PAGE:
Friday of 16th Sunday after Trinity – 1 Thessalonians 4:13-18

| October 13, 2011 | 3 Comments More

1 Thessalonians 4:13-18

St. Paul, as we have seen in 2 Corinthians, is a firm believer in dealing head on with the hardships of life.  In fact, Paul is the one who, having suffered more than most others, can say that he takes pleasure in his infirmities.  He has a doctrine that accepts suffering as a suffering with His Lord Jesus Christ and a suffering that is ultimately transformed into glory and joy – even in this life.

So Paul isn’t one to shrink from trials and tribulations.  It is in the very midst of such difficulties that Paul is most encouraging to the churches to whom he writes.  His encouragement is an earthly encouragement, meaning that he finds great encouragement from the Holy Spirit in this life, even at the moment of greatest suffering.  He knows that this momentary and light suffering is producing an eternal weight of glory whose mass is felt even in this life.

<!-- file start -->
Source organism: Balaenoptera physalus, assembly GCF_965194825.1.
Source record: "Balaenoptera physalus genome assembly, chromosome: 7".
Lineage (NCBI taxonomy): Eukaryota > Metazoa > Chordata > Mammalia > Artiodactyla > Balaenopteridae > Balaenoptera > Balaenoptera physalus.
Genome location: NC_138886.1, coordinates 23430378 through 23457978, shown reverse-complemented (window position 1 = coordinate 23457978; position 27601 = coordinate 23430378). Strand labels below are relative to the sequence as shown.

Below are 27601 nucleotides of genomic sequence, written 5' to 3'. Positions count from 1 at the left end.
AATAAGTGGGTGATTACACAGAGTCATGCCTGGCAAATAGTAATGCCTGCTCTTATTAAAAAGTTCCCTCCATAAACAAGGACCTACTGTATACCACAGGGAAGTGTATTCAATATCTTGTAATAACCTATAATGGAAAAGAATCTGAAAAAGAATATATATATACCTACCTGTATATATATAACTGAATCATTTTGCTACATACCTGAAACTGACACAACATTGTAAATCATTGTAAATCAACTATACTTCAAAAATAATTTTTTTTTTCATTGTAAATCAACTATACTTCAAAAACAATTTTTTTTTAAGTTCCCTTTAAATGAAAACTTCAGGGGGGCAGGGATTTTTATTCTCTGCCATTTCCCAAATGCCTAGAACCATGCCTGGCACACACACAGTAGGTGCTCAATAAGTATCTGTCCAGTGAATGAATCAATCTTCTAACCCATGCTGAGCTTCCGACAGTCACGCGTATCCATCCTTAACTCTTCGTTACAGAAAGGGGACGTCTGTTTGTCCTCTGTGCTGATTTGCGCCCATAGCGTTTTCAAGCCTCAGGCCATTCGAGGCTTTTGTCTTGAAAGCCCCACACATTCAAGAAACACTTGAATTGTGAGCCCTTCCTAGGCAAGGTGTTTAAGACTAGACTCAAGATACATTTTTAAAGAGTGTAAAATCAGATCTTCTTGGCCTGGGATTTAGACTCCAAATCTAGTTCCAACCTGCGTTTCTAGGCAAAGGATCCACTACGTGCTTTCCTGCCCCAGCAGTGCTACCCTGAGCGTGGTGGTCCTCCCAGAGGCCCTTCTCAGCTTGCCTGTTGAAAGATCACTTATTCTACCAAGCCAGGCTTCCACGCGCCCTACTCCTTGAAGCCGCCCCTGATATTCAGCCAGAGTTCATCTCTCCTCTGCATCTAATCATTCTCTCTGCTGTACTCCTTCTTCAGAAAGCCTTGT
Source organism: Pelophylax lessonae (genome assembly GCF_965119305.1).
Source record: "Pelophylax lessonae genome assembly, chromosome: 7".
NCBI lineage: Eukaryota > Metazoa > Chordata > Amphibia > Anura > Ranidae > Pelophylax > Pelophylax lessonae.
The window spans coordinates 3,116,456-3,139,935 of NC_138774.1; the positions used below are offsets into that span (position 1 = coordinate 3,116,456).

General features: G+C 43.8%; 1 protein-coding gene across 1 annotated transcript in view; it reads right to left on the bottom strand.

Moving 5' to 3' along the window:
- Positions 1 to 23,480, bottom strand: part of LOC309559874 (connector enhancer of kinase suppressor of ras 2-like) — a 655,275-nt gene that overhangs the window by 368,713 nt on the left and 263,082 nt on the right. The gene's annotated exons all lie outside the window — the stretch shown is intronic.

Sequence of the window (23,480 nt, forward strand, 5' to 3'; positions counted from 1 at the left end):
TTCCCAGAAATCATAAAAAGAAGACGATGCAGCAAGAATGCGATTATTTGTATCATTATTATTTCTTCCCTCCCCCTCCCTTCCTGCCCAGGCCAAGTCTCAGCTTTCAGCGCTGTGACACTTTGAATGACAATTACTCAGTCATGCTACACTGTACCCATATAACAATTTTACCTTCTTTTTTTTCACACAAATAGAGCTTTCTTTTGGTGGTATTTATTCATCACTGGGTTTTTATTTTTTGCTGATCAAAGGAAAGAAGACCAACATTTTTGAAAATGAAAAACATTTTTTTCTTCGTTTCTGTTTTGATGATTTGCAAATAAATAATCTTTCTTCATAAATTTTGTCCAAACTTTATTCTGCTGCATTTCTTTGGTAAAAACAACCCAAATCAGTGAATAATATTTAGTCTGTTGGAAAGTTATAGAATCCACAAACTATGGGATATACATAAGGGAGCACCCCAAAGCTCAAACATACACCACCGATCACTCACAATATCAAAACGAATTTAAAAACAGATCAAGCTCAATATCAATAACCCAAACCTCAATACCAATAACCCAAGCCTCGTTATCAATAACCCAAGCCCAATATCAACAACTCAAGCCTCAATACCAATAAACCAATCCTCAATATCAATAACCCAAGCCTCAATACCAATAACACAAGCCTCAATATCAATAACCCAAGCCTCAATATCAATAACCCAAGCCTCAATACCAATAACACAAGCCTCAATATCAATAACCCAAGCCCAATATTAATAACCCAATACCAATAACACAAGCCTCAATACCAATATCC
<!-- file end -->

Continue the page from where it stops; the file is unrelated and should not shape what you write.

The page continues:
But in 1 Thessalonians 4:13-18, Paul offers a different, but related, kind of hope, and that is the hope of the resurrection.

I honestly don’t believe this passage is about a Rapture, which will take Christians out of the Great Tribulation.  Even if it were, that hope wouldn’t do any good to any Christian of the past 2000 years who has had to live through all of the trials, tribulations, and persecutions that have been a normal part of Christian life ever since St. Paul wrote these words. St. Paulcertainly didn’t seem to believe that he would be delivered any time soon from all that he suffered (one only has to think back to 2 Corinthians to see this.)